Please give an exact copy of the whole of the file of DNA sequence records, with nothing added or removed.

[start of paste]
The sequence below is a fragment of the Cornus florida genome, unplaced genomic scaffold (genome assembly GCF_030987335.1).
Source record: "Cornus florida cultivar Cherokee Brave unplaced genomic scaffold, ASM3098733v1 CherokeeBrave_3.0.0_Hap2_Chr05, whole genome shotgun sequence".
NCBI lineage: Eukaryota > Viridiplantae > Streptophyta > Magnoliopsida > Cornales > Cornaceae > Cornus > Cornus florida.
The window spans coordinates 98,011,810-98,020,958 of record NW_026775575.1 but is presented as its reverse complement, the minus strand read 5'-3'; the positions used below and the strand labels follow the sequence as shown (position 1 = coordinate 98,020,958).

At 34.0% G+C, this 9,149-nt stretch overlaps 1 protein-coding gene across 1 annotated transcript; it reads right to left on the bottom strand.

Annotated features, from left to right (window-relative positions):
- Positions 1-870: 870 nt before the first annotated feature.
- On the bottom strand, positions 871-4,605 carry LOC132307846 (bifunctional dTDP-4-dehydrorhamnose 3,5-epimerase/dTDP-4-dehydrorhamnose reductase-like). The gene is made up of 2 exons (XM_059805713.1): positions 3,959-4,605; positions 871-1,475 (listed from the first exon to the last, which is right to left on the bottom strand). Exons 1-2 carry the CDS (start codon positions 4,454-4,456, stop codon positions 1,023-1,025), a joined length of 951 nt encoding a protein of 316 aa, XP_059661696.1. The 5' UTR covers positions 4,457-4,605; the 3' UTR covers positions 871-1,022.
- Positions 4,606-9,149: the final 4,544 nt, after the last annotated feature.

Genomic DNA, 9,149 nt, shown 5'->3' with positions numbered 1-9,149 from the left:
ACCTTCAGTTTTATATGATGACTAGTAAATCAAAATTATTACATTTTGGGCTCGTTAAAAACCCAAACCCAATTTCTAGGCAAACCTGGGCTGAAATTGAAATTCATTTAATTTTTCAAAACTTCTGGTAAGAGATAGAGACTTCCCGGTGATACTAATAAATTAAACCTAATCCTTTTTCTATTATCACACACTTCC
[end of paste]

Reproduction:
The sequence below is a fragment of the Cornus florida genome, unplaced genomic scaffold (genome assembly GCF_030987335.1).
Source record: "Cornus florida cultivar Cherokee Brave unplaced genomic scaffold, ASM3098733v1 CherokeeBrave_3.0.0_Hap2_Chr05, whole genome shotgun sequence".
NCBI lineage: Eukaryota > Viridiplantae > Streptophyta > Magnoliopsida > Cornales > Cornaceae > Cornus > Cornus florida.
The window spans coordinates 98,011,810-98,020,958 of record NW_026775575.1 but is presented as its reverse complement, the minus strand read 5'-3'; the positions used below and the strand labels follow the sequence as shown (position 1 = coordinate 98,020,958).

At 34.0% G+C, this 9,149-nt stretch overlaps 1 protein-coding gene across 1 annotated transcript; it reads right to left on the bottom strand.

Annotated features, from left to right (window-relative positions):
- Positions 1-870: 870 nt before the first annotated feature.
- On the bottom strand, positions 871-4,605 carry LOC132307846 (bifunctional dTDP-4-dehydrorhamnose 3,5-epimerase/dTDP-4-dehydrorhamnose reductase-like). The gene is made up of 2 exons (XM_059805713.1): positions 3,959-4,605; positions 871-1,475 (listed from the first exon to the last, which is right to left on the bottom strand). Exons 1-2 carry the CDS (start codon positions 4,454-4,456, stop codon positions 1,023-1,025), a joined length of 951 nt encoding a protein of 316 aa, XP_059661696.1. The 5' UTR covers positions 4,457-4,605; the 3' UTR covers positions 871-1,022.
- Positions 4,606-9,149: the final 4,544 nt, after the last annotated feature.

Genomic DNA, 9,149 nt, shown 5'->3' with positions numbered 1-9,149 from the left:
ACCTTCAGTTTTATATGATGACTAGTAAATCAAAATTATTACATTTTGGGCTCGTTAAAAACCCAAACCCAATTTCTAGGCAAACCTGGGCTGAAATTGAAATTCATTTAATTTTTCAAAACTTCTGGTAAGAGATAGAGACTTCCCGGTGATACTAATAAATTAAACCTAATCCTTTTTCTATTATCACACACTTCC